In Frederick v. Allegheny Township Zoning Hearing Board, et al, the Pennsylvania Commonwealth Court affirmed a local zoning ordinance allowing oil and gas operations in all zoning districts in the Township as long as they satisfied enumerated standards that were designed to protect the public health, safety and welfare of the citizenry.
Facts and Findings
CNX received a permit to drill a well. The ordinance imposes a 1,000 foot setback and prescribes notice requirements and operational limitations. Citizens owning neighboring tracts complained that the well was not compatible with agricultural and residential use, complaining about noise from pad site preparation and drilling activities.
The objectors did not challenge the Zoning Board’s fact findings. That was either a tactical mistake or a lost cause. One can’t tell from the opinion. The court noted these findings, among others:
- This is an area that has historically had gas production. There are 242 conventional gas wells in the Township, some of which employ hydraulic fracturing.
- One farm already has three gas wells plainly visible to persons driving by the property.
- Nothing will be visible to the neighbors after the well has been drilled and completed.
- The Zoning Board rejected as not credible the testimony of several experts sponsored by the objectors.
The questions on appeal
- Did the ordinance violate substantive due process by instituting illegal spot zoning? No
- Did the ordinance violate Pennsylvania’s Environmental Rights Amendment? No.
- Did permitting oil and gas development in every zoning district violate the Municipalities Planning Code? No
The objectors’ right to substantive due process was not denied by the ordinance. The ordinance was not spot zoning because it did not treat one spot of land in a different manner than similar surrounding land. The court balanced the public interest served by the ordinance against confiscatory or exclusionary impact of regulation on individual rights. The objectors could not prove that the ordinance was arbitrary or unreasonable and unrelated to the public health, safety, morals and general welfare. The objectors’ “concern” about the negative impact on their health and their land values was deemed to be speculation.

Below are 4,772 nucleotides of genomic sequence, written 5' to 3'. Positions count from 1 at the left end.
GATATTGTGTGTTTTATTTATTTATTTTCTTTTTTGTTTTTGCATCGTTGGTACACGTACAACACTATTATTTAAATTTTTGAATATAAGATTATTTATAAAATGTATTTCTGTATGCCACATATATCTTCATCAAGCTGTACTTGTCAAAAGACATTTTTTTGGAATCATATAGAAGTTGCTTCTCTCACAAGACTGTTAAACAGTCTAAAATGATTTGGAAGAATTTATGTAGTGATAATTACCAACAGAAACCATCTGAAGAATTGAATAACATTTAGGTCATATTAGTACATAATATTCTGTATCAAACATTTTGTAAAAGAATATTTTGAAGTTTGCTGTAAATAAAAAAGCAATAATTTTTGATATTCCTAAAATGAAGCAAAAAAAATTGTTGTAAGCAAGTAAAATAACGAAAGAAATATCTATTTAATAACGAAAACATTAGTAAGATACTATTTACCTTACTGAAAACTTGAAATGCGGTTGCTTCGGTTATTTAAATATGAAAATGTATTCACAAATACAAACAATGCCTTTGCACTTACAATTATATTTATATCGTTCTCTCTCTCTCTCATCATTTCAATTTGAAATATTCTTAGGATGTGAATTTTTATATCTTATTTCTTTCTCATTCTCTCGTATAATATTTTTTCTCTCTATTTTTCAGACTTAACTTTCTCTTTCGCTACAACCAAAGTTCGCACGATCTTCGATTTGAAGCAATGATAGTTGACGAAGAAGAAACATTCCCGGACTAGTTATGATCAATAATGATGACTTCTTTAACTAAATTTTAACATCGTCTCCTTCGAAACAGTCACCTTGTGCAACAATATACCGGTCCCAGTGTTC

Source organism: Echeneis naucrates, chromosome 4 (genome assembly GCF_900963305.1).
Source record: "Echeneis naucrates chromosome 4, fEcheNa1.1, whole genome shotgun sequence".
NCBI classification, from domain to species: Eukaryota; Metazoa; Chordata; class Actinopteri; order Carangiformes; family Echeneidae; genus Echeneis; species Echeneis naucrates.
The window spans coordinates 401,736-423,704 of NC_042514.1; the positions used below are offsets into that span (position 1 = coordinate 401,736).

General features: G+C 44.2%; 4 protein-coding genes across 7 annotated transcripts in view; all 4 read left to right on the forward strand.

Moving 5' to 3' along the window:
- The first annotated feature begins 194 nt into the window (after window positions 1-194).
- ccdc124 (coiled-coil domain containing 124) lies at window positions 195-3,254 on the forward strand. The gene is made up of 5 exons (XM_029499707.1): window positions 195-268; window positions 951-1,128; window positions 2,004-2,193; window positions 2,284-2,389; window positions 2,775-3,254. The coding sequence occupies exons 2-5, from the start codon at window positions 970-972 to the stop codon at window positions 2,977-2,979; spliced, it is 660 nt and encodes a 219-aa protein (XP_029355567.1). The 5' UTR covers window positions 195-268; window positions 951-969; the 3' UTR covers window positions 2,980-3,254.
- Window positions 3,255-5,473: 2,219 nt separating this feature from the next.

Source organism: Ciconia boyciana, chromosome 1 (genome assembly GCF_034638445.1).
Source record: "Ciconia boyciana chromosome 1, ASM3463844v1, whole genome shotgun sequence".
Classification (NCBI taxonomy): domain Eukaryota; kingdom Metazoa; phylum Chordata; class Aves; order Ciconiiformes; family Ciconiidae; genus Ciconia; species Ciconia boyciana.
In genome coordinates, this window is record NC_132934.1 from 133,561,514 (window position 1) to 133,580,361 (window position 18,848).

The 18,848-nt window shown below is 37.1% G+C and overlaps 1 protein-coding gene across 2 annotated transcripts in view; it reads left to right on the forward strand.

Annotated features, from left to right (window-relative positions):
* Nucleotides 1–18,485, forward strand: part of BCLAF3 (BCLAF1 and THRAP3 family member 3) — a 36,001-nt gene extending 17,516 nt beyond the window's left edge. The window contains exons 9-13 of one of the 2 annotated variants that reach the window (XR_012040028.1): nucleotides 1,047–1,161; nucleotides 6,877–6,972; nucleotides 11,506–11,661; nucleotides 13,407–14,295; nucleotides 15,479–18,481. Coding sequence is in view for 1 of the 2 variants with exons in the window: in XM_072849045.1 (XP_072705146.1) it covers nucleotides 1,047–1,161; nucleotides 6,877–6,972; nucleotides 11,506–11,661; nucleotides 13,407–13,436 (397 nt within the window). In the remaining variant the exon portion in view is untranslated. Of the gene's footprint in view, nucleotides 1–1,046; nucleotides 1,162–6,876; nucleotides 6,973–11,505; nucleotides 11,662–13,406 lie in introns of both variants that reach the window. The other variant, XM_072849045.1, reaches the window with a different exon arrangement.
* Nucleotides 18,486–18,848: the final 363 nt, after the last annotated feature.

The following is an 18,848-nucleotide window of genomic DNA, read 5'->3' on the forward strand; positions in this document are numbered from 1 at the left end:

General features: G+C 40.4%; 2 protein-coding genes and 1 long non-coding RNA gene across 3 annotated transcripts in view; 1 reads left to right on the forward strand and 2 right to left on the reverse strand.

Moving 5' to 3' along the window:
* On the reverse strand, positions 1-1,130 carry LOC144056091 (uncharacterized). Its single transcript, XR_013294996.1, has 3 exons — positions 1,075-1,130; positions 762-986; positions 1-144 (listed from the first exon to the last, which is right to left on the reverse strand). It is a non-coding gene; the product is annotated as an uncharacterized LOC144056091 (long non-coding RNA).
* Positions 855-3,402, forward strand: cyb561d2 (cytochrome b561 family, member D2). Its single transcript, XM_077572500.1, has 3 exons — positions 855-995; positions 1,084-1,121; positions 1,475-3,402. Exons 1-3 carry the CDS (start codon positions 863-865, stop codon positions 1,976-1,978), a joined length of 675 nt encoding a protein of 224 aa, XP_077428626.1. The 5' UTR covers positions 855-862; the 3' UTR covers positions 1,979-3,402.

The ordinance did not violate Pennsylvania Constitution Article 1 §27, the Environmental Rights Amendment.
- The government’s duty to protect environmental resources does not require freezing of existing public natural resource stock.
- The amendment’s requirements are tempered by legitimate development tending to improve upon the lot of Pennsylvania’s citizens.
- Political branches are not required to enact specific affirmative measures to promote clean air, water, etc.
- Objectors could not prove that the zoning ordinance does not reasonably account for the natural, scenic, historic and aesthetic values of the Township’s environment.
The ordinance does not violate Sections 603, 604 and 605 of the MPC. This appeal point was a reiteration of the substantive due process arguments that were rejected.
The court noted the statewide setback requirements and other rules imposed by the Department of Environmental Protection, which has authority to regulate how drilling is conducted, not where it is conducted. Whether the zoning ordinance was wise or the best means to achieve the desired result about is left to the legislature and not the courts.
What is this not like?
Coincidentally (or not) one can compare this act of a legislative authority to New York, which, as you and the beleaguered mineral owners of that state know, determined that the mere possibility of injury was enough to ban fracking throughout the entire state.